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Product Overview

Overall rating:

Samsung NX10

Noise/resolution:
Metering:
Features:
AWB Colour:
LCD viewfinder:
Dynamic Range:
Build/Handling:
Autofocus:

Product:

Samsung NX10 review

Manufacturer:

Price as reviewed:

£599.99
TAGS:

Viewfinder, LCD, liveview and video

Built-in flash
The NX10’s pop-up flash has a guide number of 11m @ IS0 100

Eye sensor
Rather cleverly, this small sensor detects when the viewfinder is held to your eye and then automatically turns the screen off and the EVF on. It then switches back when the camera is no longer held to your eye.

AMOLED screen
Samsung claims that the 3in AMOLED screen of the NX10 uses less power and is brighter than a conventional LCD screen.

Picture Wizard button
In image mode, the Delete button actually doubles up as the Picture Wizard button, allowing quick access to the various image styles.

Software
The NX10 comes supplied with Samsung Master and Samsung Raw convertor software. The first of these is for basic image browsing and editing, while the latter is a rebadged version of Silkypix Developer for editing the SRW raw files produced by the NX10.

HDMI
The NX10 can be connected to a television or monitor via the camera’s HDMI socket. Those with a compatible Samsung Anynet+ televisions can even control the playback of images on the camera via their TV remote control.

Beauty Shot
For those who regularly take portraits, Samsung’s Beauty Shot feature may be of particular interest. It detects skin tones in an image and then lightens and smooths them for more flattering portraits. The effect can be applied either when the image is taken or to a saved image.

Lens distortion
Both the 18-45mm kit lens and the 30mm pancake lens suffer from slight curvilinear distortion. This is currently not corrected in-camera for JPEG files, although raw files can be corrected using the supplied Samsung Raw convertor software.


As it has no mirror box or SLR mechanism, the Samsung NX10 relies on an electronic viewfinder. Many people were put off these viewfinders thanks to the first generation of bridge cameras that had low-resolution EVFs with poor refresh rates. However, technology has now moved on and the screens used in contemporary EVFs have far higher resolutions with better refresh rates. Some EVFs, such as the one on the NX10, even have certain advantages over optical viewfinders.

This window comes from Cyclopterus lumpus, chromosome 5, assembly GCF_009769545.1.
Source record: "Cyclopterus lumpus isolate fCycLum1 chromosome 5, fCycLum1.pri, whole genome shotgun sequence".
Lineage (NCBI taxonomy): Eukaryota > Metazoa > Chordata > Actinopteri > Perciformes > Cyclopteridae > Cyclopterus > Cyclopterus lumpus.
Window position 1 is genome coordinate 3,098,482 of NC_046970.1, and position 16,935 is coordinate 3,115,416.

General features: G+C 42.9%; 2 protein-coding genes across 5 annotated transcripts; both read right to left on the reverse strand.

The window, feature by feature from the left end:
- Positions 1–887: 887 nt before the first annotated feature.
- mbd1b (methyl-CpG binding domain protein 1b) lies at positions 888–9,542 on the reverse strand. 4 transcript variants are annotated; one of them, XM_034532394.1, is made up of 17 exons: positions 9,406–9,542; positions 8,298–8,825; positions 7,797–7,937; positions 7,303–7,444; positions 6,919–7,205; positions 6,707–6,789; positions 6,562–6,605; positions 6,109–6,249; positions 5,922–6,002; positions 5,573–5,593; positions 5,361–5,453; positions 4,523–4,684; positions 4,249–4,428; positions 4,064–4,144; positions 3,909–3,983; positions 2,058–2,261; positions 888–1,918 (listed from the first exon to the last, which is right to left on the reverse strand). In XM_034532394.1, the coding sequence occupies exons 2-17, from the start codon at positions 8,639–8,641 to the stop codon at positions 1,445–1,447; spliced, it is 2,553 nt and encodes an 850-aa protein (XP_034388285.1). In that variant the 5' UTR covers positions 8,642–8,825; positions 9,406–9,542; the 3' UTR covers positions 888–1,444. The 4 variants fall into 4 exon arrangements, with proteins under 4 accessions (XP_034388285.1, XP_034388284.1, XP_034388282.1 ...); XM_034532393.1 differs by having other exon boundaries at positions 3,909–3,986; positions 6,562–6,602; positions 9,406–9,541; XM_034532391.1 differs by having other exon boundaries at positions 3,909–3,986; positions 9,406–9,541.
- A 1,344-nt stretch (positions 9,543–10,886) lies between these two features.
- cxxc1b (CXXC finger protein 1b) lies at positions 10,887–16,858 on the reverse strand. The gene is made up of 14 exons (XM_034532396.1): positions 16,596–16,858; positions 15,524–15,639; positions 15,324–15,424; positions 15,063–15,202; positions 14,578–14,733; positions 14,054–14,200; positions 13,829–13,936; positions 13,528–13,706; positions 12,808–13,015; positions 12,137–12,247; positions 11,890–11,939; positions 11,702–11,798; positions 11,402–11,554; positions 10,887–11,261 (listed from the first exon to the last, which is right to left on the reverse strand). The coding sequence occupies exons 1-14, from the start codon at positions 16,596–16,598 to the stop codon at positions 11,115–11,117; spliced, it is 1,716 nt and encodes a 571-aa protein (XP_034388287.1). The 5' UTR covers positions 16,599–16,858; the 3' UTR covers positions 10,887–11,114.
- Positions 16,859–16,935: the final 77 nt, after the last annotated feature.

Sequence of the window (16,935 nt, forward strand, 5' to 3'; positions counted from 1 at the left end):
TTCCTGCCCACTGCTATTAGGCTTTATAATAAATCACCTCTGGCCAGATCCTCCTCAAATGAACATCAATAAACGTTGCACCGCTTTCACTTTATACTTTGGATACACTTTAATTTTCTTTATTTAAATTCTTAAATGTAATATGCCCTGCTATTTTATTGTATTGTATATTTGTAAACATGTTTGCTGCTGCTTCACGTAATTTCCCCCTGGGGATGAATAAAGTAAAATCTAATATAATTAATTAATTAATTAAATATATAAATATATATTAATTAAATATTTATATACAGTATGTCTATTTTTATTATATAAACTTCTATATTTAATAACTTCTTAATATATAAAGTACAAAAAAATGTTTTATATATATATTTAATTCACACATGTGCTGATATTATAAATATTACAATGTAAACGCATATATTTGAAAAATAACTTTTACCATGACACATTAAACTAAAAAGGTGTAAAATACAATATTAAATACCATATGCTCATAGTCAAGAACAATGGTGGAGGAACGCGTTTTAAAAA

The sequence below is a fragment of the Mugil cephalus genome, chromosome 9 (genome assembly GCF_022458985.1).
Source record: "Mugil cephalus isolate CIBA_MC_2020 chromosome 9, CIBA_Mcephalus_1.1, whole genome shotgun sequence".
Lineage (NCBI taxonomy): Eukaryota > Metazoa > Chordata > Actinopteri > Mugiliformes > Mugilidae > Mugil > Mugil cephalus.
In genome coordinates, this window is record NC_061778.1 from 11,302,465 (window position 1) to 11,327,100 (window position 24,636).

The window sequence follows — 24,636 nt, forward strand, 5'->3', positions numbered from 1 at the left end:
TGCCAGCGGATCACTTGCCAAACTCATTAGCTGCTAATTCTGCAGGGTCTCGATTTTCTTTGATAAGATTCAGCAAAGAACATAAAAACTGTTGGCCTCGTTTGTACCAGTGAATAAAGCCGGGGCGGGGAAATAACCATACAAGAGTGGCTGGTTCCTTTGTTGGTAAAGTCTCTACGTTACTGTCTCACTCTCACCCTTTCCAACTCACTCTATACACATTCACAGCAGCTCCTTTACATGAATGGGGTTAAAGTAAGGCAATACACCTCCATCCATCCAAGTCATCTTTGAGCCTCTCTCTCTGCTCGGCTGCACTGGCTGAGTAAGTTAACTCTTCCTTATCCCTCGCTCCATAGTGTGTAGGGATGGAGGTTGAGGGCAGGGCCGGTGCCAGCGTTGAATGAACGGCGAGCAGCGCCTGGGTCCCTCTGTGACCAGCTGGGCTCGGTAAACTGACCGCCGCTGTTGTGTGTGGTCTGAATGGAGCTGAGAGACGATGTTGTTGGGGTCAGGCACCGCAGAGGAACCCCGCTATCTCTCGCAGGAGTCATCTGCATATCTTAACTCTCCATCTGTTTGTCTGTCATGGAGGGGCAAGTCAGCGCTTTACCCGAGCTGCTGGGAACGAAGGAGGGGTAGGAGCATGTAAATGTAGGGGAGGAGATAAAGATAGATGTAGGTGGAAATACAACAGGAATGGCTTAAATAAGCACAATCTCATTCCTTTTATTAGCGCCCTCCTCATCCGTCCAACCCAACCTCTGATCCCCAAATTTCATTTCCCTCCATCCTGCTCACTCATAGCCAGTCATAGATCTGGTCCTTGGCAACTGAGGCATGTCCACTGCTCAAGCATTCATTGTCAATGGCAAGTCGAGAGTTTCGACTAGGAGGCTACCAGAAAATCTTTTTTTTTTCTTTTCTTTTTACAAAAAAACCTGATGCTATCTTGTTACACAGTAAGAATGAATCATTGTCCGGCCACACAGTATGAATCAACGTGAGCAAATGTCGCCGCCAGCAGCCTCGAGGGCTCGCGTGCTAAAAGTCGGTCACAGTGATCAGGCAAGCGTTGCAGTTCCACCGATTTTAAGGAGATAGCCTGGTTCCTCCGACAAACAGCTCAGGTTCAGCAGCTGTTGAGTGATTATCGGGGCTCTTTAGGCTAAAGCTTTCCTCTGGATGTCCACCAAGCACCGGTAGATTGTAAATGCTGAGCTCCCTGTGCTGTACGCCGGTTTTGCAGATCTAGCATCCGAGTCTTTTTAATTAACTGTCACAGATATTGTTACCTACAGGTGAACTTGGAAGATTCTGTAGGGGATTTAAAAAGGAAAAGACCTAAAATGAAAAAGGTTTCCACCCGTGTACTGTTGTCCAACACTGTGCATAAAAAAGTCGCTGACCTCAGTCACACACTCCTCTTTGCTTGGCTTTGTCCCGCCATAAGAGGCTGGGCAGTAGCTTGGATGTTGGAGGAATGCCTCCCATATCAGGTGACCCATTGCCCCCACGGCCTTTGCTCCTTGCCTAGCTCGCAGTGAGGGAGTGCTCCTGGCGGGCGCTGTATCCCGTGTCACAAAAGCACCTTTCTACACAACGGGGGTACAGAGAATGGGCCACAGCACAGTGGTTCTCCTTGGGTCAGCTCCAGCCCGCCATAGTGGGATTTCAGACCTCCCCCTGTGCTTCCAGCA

For starters, all EVFs should be able to display a 100% view of a scene. The Live View system will preview through the viewfinder how the image will look with the current exposure and colour settings applied. The NX10 will also detect when you hold the camera to your eye, and switch from the Live View being displayed on the rear screen to the EVF.

One thing I find particularly useful is the fact that the image can be magnified in the viewfinder for precise focusing, which is something that can be difficult on small SLRs with equally small and dim viewfinders. When shooting in manual mode, a quick turn of the focus ring of the lens activates this magnified preview. If you don’t touch the focus ring for a few seconds, the view reverts to its full-frame mode so the image can be composed. In all, I found the 921,000-dot Samsung NX10 electronic viewfinder one of the most natural to use.

Samsung is currently leading the way when it comes to the manufacture of active matrix organic light emitting diode (AMOLED) displays. These screens have a higher refresh rate, consume less power (as they don’t require a backlight) and are generally brighter than traditional LCD units.

The NX10 has a 3in AMOLED screen made up of 614,000 dots. This isn’t quite as many as used in the current 3in screens of high-end enthusiast and professional DSLR models, but the screen’s high-contrast ratio and brightness make up for it. In subdued lighting the screen looks bright with an excellent level of contrast. In bright sunlight the screen is also very good, although in terms of visibility it wasn’t a great deal better than most other screens currently available.

For those who also like to shoot moving images, the NX10 can capture HD video and the maximum 1280×720-pixel resolution at 30fps capture is very good. Sound is only captured in mono, with a maximum video recording time of 25 minutes for a single clip, but you can apply any of the Picture Wizard colour settings to video footage while shooting. There is even the option to perform basic video ‘trimming’ to edit the start and end points of captured videos.

  1. 1. Introduction
  2. 2. Features
  3. 3. Build and handling
  4. 4. White balance and colour
  5. 5. Metering
  6. 6. Autofocus
  7. 7. Resolution, noise and sensitivity
  8. 8. Dynamic range
  9. 9. Viewfinder, LCD, liveview and video
  10. 10. Our verdict
  11. 11. The competition
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